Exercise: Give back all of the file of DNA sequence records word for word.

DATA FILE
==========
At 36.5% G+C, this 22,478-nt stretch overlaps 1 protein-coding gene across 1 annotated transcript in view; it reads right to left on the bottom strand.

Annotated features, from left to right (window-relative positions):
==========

At 36.5% G+C, this 22,478-nt stretch overlaps 1 protein-coding gene across 1 annotated transcript in view; it reads right to left on the bottom strand.

Annotated features, from left to right (window-relative positions):